Now for something I can suggest. Why beat around the bush, I already mentioned them in the paragraph above. The Amityville Horror originally filmed in 1979 was a pretty fair adaption of the famous novel (dare I say hoax). I'm not a great champion of this movie nor am I a detractor. Now if we move on to Amityville II: The Possession here is a film that I think is a bigger winner. Mind you Amityville II has nothing to do with the second novel which carries on the Lutz's story. Nope, this film is a prequel, and for all intents and purposes it almost might as well be the story of Ronald DeFeo, though the family is named the Montelli's. There was one really nice startle scene that really left me impressed with the way that it was done. We also have one of my favourite lines for a B-movie, though I don't think of this is a B film. As to the number of other Amityville sequels and the remake, I cannot say anything having not seen some and forgotten others.

Now, if you want to talk haunted house and in general haunting movies then you absolutely cannot forget to mention the best of the best. Poltergeist. This is an awesome movie and my top pick for horror movie ever. I could go on and on about how excellent this movie is. I am disappointed in one thing, the growing insistence that Spielberg had more to do with the directing than Tobe Hooper who did the actual directing and has the credit. Spielberg is great and all that, but so is Hooper and I just can't stand behind a lot of the ideas that people are saying out of their blind Spielberg worship. Anyway, this is the King of Horror Movies if you ask me. I also immensely enjoy the two sequels and only wish that Julian Beck could have been in the third as planned to reprise the role of Reverend Kane, but alas the curse got to him, and he died before or around the start of filming.

Talk about trouble swirling around film production. Near to the night of the opening of the first film actress Dominique Dunne was murdered. After the filming of the second Julian Beck died of stomach cancer. Then most famously of all, the main star of all three films, Heather O'Rourke, died of mysterious medical complications just before the end of filming on the final film. Add in some careers that suffered afterward each film, and an exorcism on the set after of the third film after finding some of the skeletons were from real cadavers and you have a heck of theory, for those inclined that way.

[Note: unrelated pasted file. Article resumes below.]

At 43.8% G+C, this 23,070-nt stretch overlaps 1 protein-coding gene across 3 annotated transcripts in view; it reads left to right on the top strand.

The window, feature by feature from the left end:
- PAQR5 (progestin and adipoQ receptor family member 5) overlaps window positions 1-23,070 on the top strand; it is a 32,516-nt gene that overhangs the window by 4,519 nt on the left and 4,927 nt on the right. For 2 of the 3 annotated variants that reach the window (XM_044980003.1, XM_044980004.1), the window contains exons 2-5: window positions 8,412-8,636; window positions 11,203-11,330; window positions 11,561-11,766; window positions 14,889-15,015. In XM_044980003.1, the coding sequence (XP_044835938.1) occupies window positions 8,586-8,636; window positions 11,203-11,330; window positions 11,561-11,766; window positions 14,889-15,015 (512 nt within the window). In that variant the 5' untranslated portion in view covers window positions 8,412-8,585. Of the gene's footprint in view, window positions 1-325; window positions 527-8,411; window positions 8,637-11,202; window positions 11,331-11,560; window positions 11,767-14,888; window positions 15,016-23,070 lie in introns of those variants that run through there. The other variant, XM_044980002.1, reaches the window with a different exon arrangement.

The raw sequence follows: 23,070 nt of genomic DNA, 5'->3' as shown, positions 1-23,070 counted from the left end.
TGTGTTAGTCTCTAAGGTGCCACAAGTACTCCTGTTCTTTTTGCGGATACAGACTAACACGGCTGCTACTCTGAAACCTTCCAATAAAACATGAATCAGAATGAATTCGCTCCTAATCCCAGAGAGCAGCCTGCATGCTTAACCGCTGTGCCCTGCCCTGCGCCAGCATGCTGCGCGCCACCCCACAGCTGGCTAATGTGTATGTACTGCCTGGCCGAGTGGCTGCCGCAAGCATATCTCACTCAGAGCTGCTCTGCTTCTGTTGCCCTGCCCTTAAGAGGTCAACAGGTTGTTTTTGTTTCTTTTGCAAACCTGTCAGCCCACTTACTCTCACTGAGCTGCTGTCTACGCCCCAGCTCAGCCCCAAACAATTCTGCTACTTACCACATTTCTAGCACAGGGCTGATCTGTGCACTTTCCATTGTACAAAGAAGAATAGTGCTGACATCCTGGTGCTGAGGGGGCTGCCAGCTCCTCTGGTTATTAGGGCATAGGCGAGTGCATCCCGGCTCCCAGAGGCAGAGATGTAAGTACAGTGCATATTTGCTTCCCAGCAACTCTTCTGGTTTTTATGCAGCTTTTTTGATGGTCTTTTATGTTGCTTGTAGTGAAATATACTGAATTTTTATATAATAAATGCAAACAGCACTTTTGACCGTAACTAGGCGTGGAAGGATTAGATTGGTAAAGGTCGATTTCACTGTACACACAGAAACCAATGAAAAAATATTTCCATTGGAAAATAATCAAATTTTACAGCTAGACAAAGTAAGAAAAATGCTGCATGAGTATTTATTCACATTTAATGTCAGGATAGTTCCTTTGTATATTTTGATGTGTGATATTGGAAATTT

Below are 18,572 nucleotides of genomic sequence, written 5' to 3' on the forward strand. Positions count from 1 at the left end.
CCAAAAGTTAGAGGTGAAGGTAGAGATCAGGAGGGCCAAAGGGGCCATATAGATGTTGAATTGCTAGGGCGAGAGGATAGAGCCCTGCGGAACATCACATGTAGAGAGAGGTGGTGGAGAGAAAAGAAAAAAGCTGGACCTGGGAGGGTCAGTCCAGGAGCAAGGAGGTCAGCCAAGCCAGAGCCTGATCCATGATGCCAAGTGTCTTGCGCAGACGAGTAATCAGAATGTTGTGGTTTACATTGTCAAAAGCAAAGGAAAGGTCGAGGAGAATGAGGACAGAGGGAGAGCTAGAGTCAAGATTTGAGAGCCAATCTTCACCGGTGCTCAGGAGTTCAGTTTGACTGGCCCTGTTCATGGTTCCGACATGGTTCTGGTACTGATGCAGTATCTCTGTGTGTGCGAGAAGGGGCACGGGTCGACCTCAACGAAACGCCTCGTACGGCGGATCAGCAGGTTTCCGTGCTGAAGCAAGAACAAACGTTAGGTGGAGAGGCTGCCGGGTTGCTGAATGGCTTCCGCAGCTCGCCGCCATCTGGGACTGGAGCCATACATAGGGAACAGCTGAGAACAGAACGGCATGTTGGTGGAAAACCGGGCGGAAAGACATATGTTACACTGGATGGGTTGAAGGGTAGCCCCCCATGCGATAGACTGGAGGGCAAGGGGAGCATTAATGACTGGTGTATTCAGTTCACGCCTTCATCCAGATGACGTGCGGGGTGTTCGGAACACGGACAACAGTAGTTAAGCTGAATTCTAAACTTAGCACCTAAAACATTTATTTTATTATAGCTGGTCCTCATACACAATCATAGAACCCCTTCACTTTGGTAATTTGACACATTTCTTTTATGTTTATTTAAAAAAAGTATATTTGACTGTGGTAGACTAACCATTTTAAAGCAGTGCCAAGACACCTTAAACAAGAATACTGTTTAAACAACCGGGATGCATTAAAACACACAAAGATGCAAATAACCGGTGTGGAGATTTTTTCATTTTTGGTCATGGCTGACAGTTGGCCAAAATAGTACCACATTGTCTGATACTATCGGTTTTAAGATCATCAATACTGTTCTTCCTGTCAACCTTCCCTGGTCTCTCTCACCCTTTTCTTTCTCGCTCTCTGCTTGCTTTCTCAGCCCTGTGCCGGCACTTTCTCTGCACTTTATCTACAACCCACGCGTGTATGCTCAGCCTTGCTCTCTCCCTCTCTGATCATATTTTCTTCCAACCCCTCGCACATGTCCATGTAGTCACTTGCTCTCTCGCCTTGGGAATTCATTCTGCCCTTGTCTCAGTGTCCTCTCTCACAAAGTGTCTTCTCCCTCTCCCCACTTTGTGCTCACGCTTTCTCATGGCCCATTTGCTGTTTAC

That's my chilling bit for today. For more continuing Halloween countdown coverage tune in tomorrow.

Mood: tired.
Music: Making Christmas from The Nightmare Before Christmas and Put Out the Fire by Queen

Saturday, October 22, 2005

Crush your head!

Last night I did get to watch Scanners and Scanners II and I most certainly affirmed that I do indeed love the second film. It's great. I also found out that the protagonist is the guy who plays Dr. Rodney McKay in the show Stargate: Atlantis which I have just been able to watch on local US television. So that was a surprise. Now, today I got my private Halloween homepage up for my friends and fans and anyone who can divine its location. That's why I'm running so late on this blog entry. I had to do a pretty hefty search to find the stories I wanted to include for this years festivities. I knew exactly which stories but the names escaped me and so did their location in my files. I wrote these two trying to explore the usefulness of Flash Fiction. Not so useful in my opinion especially since you need to fit the idea in such a small space and describe as much as you can in a little words as possible and still paint a broad and vibrant picture.